Dr. Jeffrey Morgan is a cardiothoracic surgeon specializing in heart transplants and left ventricular assist devices (LVAD). Dr. Morgan graduated with his M.D. from Albert Einstein College of Medicine in 1999. From there he moved onto a surgical residency at Mt. Sinai. After completing a cardiothoracic surgical residency at NYU in 2007, he continued his education with an advanced fellowship at Columbia Presbyterian through 2008. There, he focused on heart transplantation and LVAD.

Upon graduation, Dr. Morgan was recruited to Henry Ford Hospital in Detroit where he was the Surgical Director of Mechanical Circulatory Support. Between 2008 and 2016, he led the specialty department to an increased volume of heart transplants and LVAD surgeries, increasing survival rates and lowering complication rates.

In 2016, Dr. Morgan joined the Texas Heart Institute and Baylor College of Medicine, where he led the Transplantation and Mechanical Circulatory teams. He is also a Professor of Surgery at the college.

Dr. Morgan spends his free time with his wife and four children and is continuously traveling to different scientific conferences for presentations on the newest medical research.

Why did you choose to become a doctor?

I wanted to help people. I wanted to make a difference in their lives. I wanted a career where I’d go to work each day knowing I’d be making a real impact.

Why did you choose this specialty?

Cardiothoracic surgery allows you to make a huge impact in a profound way. You get to help people live longer and better lives by improving their survival and quality of life. I treat my patients like they are my own family members. I develop close relationships with them.

This specialty is also great because it is very team-focused. I find that an excellent resource, especially in medicine. You need to have good communication with your surgical team and I thrive in this environment.

What is your daily routine?

I usually get to the hospital about 7 am and make rounds in the ICU until about 8. After that, I am usually in surgery until about 2. In the afternoon, I am generally meeting with patients in my office. Those are patients who have already had surgery, or we may be evaluating them for an upcoming procedure. I also have administrative meetings throughout the day relating to leadership and improving patient care.

When you look forward in your career, what trend do you see impacting your specialty the most and why?

I believe we are moving toward operations becoming more minimally invasive. We’ll be able to use smaller incisions, resulting in faster recovery.

There are also improvements to current technologies. For example, right now we have a battery that’s connected to the LVAD through the skin. With the new technology, that cord won’t be necessary anymore. Everything will be internal. Twenty-five to thirty percent of LVAD patients deal with infection due to this cord. Having it all internal will reduce the number of infections and improve patient quality of life.

What do you love about your job?

I love that I get to make a difference, that I get to help people in a time of despair. I get to present them with a path forward, beyond what they are struggling with. It’s all about improving the patient’s quality of life.

What is the greatest accomplishment in your career?

There isn’t just one, really. Each day has its own challenges, its own difficult surgeries and problems. There’s a lot of gratification that comes from successful outcomes.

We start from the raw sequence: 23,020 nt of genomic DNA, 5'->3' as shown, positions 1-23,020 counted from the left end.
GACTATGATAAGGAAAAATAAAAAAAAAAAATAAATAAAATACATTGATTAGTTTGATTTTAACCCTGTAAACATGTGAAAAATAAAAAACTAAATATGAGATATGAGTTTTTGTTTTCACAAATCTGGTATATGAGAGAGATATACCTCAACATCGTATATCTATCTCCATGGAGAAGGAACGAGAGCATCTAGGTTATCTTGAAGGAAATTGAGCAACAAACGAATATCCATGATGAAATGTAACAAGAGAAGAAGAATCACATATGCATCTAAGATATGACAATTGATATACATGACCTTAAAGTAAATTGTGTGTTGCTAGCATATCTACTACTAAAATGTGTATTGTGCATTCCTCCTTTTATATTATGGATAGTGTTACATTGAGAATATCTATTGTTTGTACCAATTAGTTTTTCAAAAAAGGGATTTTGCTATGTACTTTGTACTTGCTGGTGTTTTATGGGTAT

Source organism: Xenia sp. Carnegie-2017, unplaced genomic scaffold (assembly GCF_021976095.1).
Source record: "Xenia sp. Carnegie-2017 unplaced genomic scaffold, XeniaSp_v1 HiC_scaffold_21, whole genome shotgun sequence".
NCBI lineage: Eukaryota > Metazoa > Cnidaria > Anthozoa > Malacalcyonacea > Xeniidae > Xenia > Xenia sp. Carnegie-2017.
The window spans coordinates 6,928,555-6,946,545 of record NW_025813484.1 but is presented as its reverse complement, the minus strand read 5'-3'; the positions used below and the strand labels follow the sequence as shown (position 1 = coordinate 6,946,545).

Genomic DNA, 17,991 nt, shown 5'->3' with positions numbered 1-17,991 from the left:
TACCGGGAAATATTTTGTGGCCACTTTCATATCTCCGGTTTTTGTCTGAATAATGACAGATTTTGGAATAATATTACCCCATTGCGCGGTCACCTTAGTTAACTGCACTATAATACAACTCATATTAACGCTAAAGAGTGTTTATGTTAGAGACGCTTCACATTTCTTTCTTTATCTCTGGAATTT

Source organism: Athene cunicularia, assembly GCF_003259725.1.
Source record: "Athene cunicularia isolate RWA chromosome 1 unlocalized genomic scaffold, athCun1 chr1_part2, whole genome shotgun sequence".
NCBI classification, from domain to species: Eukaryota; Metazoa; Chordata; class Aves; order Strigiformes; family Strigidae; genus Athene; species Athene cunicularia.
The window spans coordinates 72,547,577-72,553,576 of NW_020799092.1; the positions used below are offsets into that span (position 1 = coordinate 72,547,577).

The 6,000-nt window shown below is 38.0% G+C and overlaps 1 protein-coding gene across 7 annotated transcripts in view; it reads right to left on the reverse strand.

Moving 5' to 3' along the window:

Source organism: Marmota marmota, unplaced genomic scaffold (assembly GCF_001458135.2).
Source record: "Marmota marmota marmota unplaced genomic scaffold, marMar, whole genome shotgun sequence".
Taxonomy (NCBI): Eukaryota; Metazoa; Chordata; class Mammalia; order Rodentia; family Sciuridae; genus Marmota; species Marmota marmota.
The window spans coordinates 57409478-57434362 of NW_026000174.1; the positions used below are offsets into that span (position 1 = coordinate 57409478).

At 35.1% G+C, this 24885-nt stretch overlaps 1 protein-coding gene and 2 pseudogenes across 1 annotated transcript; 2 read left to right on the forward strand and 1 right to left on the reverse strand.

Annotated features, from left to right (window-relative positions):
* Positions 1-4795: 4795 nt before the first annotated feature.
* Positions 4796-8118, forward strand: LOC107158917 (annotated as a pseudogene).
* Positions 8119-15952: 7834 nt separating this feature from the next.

One thing that I am very proud of is that we were able to establish a scientific meeting with experts in the field of mechanical circulatory support within the American Association of Thoracic Surgeons. We presented to the education committee and were approved for a standing meeting relating to heart failure, lung failure, and end-stage therapies. I believe this will bring more support and focus to the field and be very helpful for patients.

Can you please share some of your volunteer activities?

I volunteer for my synagogue, including leading services and administrative support. I’m also part of committees to help with the improvement of the synagogue.

What do you do to mentally separate yourself from your job?

My family helps with that. They need me to be there with them at the end of each day. Whether it’s been a great day or a challenging day, I try to come home with a fresh slate and open mind for listening to them about their days or helping them with homework.

I also like to use exercise as a way of separating work from personal time. Exercise is an excellent way to get the endorphins pumping and provide relaxation.

Where do you want to be in your career in the next 5 years?

I’d like to remain busy as a clinical heart surgeon, performing all types of heart surgery. I don’t just perform transplants and LVAD surgeries. There are also valve repairs and other general heart surgeries that I perform.

I would also like to be involved in research relating to heart failure and trying to move the field forward with new therapies.

Can you describe your style of patient care?

My style is to be very transparent and open with patients and to take the time to explain all the risks and benefits of all options. I want to make sure that my patients and their families have a crystal-clear understanding of all aspects of the care and to make sure all of their questions are answered. I think communication is extremely important and taking the time to spend with my patient and their family is tantamount to their comfort with the care we decide on.

What do you think the fundamental aspects are to heart health?

There are several important lifestyle decisions that critically impact heart healthiness, such as not smoking, regular exercise, weight loss, cholesterol control, getting enough sleep, and good dietary decisions.

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